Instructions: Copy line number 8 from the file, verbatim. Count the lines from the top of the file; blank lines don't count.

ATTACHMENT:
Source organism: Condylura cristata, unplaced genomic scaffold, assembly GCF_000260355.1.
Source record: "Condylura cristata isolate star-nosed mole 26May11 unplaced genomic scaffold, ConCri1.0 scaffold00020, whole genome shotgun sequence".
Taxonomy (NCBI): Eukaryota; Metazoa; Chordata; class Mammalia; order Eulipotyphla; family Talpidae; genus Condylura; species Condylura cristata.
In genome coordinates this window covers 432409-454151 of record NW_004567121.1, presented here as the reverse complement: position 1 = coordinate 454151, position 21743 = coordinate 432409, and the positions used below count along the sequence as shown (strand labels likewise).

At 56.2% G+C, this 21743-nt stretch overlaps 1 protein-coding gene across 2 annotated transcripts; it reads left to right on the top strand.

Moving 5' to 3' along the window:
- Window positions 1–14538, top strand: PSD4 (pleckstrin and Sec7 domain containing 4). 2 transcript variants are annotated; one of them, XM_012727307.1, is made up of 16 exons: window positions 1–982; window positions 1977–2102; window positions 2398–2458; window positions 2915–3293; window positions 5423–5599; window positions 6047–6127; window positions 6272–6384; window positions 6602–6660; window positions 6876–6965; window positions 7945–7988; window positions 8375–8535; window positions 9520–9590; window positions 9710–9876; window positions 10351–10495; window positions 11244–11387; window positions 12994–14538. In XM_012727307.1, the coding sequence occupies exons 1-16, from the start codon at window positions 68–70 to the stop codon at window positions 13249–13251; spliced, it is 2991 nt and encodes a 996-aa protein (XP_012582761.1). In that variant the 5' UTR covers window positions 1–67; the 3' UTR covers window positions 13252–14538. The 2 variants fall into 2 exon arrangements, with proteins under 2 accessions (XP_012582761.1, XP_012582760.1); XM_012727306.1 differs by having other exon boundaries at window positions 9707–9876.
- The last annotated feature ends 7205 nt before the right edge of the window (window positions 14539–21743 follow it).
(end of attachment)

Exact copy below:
- The last annotated feature ends 7205 nt before the right edge of the window (window positions 14539–21743 follow it).